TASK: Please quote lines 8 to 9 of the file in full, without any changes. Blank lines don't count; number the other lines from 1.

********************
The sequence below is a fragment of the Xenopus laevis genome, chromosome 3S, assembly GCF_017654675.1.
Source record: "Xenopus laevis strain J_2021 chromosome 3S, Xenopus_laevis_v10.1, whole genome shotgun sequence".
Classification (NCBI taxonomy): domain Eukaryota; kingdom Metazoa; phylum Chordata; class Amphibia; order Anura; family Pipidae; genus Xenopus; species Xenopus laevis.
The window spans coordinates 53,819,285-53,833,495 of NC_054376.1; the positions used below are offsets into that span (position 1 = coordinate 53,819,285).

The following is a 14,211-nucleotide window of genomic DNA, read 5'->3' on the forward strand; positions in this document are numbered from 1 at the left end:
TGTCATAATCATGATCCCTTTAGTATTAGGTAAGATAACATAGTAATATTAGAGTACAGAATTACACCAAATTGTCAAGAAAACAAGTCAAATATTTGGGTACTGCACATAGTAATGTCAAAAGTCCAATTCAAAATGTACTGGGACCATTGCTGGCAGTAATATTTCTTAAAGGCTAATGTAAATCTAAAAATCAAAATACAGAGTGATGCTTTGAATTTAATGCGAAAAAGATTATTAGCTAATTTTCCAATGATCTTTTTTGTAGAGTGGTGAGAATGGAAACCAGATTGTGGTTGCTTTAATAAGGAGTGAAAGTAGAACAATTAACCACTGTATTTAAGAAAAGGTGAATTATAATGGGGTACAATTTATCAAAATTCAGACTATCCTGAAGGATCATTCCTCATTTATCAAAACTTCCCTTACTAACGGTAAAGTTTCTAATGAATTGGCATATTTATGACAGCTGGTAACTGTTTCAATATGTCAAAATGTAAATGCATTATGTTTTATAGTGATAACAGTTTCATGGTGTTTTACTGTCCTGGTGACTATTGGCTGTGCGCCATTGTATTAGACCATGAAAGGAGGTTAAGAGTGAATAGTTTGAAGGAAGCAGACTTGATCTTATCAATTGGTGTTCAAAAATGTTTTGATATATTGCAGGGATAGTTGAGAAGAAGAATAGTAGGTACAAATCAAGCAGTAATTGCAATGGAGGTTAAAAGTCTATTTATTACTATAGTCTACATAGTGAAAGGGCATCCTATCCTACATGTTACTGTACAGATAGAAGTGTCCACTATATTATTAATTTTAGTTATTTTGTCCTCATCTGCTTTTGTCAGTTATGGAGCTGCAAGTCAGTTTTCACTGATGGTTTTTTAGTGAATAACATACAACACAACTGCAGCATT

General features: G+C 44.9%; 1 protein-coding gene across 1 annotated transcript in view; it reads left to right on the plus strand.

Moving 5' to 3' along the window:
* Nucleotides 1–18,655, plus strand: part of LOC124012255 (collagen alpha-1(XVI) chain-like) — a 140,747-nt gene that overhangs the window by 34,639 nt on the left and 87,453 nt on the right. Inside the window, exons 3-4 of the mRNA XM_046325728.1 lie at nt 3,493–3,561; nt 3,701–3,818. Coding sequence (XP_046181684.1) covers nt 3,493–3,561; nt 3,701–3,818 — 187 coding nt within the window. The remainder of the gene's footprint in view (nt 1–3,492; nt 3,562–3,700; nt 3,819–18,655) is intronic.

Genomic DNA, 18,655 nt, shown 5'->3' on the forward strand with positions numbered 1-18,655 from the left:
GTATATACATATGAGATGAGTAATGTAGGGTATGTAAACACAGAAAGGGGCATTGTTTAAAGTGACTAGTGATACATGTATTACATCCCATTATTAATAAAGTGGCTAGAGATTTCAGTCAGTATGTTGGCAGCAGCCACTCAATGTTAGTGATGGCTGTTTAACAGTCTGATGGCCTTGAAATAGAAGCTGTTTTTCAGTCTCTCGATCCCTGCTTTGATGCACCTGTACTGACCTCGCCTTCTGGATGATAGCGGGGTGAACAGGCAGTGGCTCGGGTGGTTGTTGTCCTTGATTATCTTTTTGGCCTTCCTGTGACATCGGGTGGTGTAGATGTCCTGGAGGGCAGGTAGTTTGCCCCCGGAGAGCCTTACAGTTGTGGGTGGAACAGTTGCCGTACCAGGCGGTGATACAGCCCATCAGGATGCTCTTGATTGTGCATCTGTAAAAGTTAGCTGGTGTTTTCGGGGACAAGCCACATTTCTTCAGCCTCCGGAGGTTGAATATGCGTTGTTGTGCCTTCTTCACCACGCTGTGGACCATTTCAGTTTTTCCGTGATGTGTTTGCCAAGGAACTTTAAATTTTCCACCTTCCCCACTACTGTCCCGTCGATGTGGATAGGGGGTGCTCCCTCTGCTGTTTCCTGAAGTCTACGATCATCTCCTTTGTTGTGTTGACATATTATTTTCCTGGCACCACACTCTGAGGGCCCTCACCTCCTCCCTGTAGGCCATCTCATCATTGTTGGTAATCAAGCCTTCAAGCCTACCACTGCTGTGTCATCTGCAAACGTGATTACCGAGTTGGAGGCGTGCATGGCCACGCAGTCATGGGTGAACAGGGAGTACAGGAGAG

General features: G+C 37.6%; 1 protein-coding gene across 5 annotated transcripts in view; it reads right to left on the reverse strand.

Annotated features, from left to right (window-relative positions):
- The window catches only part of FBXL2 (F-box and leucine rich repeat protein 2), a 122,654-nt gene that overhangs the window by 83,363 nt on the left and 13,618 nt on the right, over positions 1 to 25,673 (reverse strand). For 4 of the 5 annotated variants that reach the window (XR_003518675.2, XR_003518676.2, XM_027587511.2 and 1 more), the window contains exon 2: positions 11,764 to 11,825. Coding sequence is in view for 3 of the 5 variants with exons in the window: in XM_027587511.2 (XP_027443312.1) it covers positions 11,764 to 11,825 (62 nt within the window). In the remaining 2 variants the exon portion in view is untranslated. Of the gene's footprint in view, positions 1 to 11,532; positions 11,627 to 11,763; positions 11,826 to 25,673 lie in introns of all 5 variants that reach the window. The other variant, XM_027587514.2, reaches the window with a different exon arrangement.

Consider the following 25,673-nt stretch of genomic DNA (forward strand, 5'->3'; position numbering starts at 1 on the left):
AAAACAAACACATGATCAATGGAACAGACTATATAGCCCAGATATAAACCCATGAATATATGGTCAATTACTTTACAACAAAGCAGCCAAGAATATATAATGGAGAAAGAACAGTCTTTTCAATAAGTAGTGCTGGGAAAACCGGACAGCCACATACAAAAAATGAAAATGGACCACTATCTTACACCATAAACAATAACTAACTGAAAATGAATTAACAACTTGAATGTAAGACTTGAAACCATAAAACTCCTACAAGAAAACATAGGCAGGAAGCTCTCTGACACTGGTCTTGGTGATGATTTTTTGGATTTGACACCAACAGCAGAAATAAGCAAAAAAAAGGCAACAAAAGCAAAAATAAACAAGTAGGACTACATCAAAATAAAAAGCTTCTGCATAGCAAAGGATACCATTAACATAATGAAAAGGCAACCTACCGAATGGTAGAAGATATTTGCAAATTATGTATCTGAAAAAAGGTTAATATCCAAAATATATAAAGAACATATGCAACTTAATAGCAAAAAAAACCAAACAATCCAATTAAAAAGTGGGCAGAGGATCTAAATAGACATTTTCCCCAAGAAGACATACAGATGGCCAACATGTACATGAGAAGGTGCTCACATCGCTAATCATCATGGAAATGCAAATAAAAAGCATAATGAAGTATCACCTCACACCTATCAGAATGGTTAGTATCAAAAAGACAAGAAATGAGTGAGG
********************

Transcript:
Moving 5' to 3' along the window:
* Nucleotides 1–18,655, plus strand: part of LOC124012255 (collagen alpha-1(XVI) chain-like) — a 140,747-nt gene that overhangs the window by 34,639 nt on the left and 87,453 nt on the right. Inside the window, exons 3-4 of the mRNA XM_046325728.1 lie at nt 3,493–3,561; nt 3,701–3,818. Coding sequence (XP_046181684.1) covers nt 3,493–3,561; nt 3,701–3,818 — 187 coding nt within the window. The remainder of the gene's footprint in view (nt 1–3,492; nt 3,562–3,700; nt 3,819–18,655) is intronic.